Animal Main Characters

by Tikaani

Question: I have been working on a five series for awhile, and have been wondering is it too cheesy to have the main characters be dogs (huskies). It sometimes switches to a human character, but basically the story starts and is being told from a dog's point of view. So would this be cheesy? Should I give the point of view to the humans?


Answer: Whether it's cheesy or not depends a lot on the genre and what you do with it. There are many books written from the point of view of an animal. The Incredible Journey is just one example that comes to mind. However, most animal books are written for children.

If that's not your audience, you have to ask yourself whose story, whose dilemma interests you most and why.

If the dog's unique perspective is the most interesting and if the dog's ultimate decision is what determines the outcome of the story, you could make it work.

However, animal stories, especially pet stories, are tricky if you are writing for adults. It's easy to write with dog lovers in mind. The challenge, I think, is to write a story so interesting that even people who hate dogs will be intrigued by your animal's story and perspective.

It's probably more common to have an animal be the impact character than the main character. In other words, to have a story about how an animal impacted a person's life, seen through the eyes of the person. In such stories, the animal influences the main character to make a change in their life.

I suspect the reason is that most adults feel they can relate better to a human being's perspective, and that an animal's perspective is too limited. Real animals, so far as we know, don't worry about philosophical questions or ponder the meaning of their lives. That only happens in children's stories.

Comments for Animal Main Characters

Click here to add your own comments

Jun 29, 2012
animal pov
by: Jesse

You might do well to check out a couple of books by Shirley Rouseau Murphy (Joe Grey mysteries) and Rita Mae Brown (Mrs Murphy mysteries).
Yes these are cat mysteries but they strongly use animal voices.
They may give you an idea on how to use your dog voices.
It is not cheesy to use animal voice, but you may limit your audience to died-in-the-wool animal lovers.
Hope this helps.
I think Carol Nelson Douglas did some midnight louie ones. Could be wrong about author.

Mar 23, 2013
Books to look up
by: Jehrum

"White Fang" and "Call of the Wild" by Jack London are very good books to check out if you are writing a story from the pov of a dog, as Jack London does this very well in these books. They are also not strictly children books, which can give you some good insight if that's not your target audience.

Apr 12, 2014
warriors
by: Ananymous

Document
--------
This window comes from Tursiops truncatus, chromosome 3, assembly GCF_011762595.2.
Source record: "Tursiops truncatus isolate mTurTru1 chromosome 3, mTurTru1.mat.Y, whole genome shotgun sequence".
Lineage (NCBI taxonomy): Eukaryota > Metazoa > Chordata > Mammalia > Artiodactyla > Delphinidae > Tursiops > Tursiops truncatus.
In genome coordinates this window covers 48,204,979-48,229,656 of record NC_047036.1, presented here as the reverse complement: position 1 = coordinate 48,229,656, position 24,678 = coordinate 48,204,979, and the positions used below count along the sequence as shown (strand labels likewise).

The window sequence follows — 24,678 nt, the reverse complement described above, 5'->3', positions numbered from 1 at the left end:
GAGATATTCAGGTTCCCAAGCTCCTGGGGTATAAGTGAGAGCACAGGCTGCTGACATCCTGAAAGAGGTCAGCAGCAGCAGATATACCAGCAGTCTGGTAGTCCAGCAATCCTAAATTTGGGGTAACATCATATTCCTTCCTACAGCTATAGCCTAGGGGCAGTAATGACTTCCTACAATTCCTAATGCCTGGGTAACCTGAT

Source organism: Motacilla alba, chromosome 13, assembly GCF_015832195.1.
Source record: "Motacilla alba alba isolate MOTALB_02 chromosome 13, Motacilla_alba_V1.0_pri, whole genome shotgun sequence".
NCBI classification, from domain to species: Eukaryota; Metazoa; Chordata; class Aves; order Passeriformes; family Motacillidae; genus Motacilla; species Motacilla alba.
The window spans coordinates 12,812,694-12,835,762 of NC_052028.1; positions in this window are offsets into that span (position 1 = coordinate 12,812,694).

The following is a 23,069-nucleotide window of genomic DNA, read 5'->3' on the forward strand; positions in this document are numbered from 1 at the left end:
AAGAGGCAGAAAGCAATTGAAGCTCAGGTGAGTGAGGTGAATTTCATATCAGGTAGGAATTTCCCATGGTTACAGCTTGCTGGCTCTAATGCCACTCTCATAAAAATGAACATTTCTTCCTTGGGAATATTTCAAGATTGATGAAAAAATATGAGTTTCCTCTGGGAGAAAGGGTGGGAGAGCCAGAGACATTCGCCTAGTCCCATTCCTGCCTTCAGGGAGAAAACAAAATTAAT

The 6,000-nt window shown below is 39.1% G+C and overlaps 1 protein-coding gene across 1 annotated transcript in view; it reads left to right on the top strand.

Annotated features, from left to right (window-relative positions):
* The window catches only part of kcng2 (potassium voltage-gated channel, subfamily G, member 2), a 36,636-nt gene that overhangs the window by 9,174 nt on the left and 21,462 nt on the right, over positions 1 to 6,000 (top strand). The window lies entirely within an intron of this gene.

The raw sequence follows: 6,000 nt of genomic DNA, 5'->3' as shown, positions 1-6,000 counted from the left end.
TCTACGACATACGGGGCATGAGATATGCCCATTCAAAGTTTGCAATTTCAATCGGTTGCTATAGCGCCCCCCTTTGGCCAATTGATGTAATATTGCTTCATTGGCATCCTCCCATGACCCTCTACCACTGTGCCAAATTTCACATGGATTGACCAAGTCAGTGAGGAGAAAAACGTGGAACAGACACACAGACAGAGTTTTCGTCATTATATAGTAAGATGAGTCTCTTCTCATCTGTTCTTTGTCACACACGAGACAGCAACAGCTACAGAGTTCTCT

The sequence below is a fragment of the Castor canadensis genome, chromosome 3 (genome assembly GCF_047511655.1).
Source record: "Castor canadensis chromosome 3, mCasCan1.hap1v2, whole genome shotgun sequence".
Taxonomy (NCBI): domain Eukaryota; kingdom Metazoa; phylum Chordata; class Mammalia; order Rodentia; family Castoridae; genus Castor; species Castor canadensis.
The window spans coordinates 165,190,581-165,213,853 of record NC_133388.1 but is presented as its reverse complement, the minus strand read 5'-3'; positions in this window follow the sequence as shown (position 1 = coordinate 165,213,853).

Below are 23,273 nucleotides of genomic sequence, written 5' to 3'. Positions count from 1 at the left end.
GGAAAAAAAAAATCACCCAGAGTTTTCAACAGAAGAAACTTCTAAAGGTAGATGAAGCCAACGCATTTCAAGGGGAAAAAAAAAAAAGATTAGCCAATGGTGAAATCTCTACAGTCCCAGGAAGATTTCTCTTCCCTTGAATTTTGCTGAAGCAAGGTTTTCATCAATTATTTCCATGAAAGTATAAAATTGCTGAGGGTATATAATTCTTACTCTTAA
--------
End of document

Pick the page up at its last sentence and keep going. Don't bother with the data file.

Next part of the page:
i personally love these type of stories, like the Warriors series. I would be in depth, descriptive, stuff of that sort, and not all animal books are for kids.

Click here to add your own comments

Join in and submit your own question/topic! It's easy to do. How? Simply click here to return to Character Invite.


 Step-by-Step Novel Planning Workbook


NEW! Make Money Writing Nonfiction Articles


"I've read more than fifty books on writing, writing novels, etc., but your website has the most useful and practical guidance. Now that I understand how a novel is structured, I will rewrite mine, confident that it will be a more interesting novel." - Lloyd Edwards



"Thanks to your "Create a Plot Outline in 8 Easy Steps," I was able to take a story that I simply just fooled around with and went willy nilly all over, into a clearly defined, intriguing battle where two characters fight to keep their relationship intact, and try to find a balance in control of themselves and their lives. Thanks to you, I'm not ashamed of the poor organization of my writing." - Nommanic Ragus

"I am so glad I found your site. It has helped me in so many ways, and has given me more confidence about myself and my work. Thank you for making this valuable resource, for me and my fellow writers. Perhaps you'll hear about me someday...I'll owe it to you." - Ruth, Milton, U.S.A.

"I never knew what to do with all the characters in my head, but since discovering Dramatica I am writing again in my spare time. Thank you for making this available. Yes, it is a bit complex, and it does take time, but I love it because it works." - Colin Shoeman

"I came across your website by chance. It is a plethora of knowledge, written in a simplistic way to help aspiring writers. I truly appreciate all of the information you have provided to help me successfully (relative term) write my novel. Thank you very much!" - Leo T. Rollins

"I can honestly say that this is the first website that is really helpful. You manage to answer complex questions in relatively short articles and with really intelligent answers. Thank you for taking the time to write these articles and sharing them so generously." - Chrystelle Nash

"...had no idea that a simple click would give me such a wealth of valuable information. The site not only offered extremely clear and helpful instructions but was a very enjoyable read as well. The education from your wonderful site has made me a better writer and your words have inspired me to get back to work on my novel. I wish to give you a heartfelt thanks for How to Write a Book Now, sir." -- Mike Chiero